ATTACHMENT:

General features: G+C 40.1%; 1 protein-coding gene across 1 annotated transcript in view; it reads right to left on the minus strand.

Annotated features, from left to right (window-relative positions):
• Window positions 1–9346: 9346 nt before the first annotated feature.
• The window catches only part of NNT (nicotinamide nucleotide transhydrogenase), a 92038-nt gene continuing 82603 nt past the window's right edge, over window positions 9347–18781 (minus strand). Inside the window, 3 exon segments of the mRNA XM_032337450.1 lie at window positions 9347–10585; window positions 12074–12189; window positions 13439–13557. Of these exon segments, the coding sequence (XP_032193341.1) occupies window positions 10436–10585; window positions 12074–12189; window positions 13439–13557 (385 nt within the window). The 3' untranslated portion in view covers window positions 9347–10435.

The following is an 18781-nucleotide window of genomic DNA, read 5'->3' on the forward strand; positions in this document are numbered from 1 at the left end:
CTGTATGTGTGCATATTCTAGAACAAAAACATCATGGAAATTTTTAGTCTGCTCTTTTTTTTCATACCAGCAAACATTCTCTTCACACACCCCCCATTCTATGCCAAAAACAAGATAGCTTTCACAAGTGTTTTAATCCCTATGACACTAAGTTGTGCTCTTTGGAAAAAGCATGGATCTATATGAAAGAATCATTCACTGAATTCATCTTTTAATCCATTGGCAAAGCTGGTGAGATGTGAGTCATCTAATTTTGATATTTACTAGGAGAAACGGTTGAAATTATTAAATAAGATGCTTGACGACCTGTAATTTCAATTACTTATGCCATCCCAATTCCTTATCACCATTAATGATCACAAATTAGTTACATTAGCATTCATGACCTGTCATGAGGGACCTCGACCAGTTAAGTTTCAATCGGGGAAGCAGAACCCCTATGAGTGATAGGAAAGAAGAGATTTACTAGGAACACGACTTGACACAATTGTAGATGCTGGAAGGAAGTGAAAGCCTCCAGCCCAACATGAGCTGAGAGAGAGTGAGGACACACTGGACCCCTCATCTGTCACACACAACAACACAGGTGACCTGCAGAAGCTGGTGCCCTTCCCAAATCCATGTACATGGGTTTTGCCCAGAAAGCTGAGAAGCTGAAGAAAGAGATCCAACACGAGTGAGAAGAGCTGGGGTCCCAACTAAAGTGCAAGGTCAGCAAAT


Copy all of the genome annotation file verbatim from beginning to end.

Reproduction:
General features: G+C 40.1%; 1 protein-coding gene across 1 annotated transcript in view; it reads right to left on the minus strand.

Annotated features, from left to right (window-relative positions):
• Window positions 1–9346: 9346 nt before the first annotated feature.
• The window catches only part of NNT (nicotinamide nucleotide transhydrogenase), a 92038-nt gene continuing 82603 nt past the window's right edge, over window positions 9347–18781 (minus strand). Inside the window, 3 exon segments of the mRNA XM_032337450.1 lie at window positions 9347–10585; window positions 12074–12189; window positions 13439–13557. Of these exon segments, the coding sequence (XP_032193341.1) occupies window positions 10436–10585; window positions 12074–12189; window positions 13439–13557 (385 nt within the window). The 3' untranslated portion in view covers window positions 9347–10435.

The following is an 18781-nucleotide window of genomic DNA, read 5'->3' on the forward strand; positions in this document are numbered from 1 at the left end:
CTGTATGTGTGCATATTCTAGAACAAAAACATCATGGAAATTTTTAGTCTGCTCTTTTTTTTCATACCAGCAAACATTCTCTTCACACACCCCCCATTCTATGCCAAAAACAAGATAGCTTTCACAAGTGTTTTAATCCCTATGACACTAAGTTGTGCTCTTTGGAAAAAGCATGGATCTATATGAAAGAATCATTCACTGAATTCATCTTTTAATCCATTGGCAAAGCTGGTGAGATGTGAGTCATCTAATTTTGATATTTACTAGGAGAAACGGTTGAAATTATTAAATAAGATGCTTGACGACCTGTAATTTCAATTACTTATGCCATCCCAATTCCTTATCACCATTAATGATCACAAATTAGTTACATTAGCATTCATGACCTGTCATGAGGGACCTCGACCAGTTAAGTTTCAATCGGGGAAGCAGAACCCCTATGAGTGATAGGAAAGAAGAGATTTACTAGGAACACGACTTGACACAATTGTAGATGCTGGAAGGAAGTGAAAGCCTCCAGCCCAACATGAGCTGAGAGAGAGTGAGGACACACTGGACCCCTCATCTGTCACACACAACAACACAGGTGACCTGCAGAAGCTGGTGCCCTTCCCAAATCCATGTACATGGGTTTTGCCCAGAAAGCTGAGAAGCTGAAGAAAGAGATCCAACACGAGTGAGAAGAGCTGGGGTCCCAACTAAAGTGCAAGGTCAGCAAAT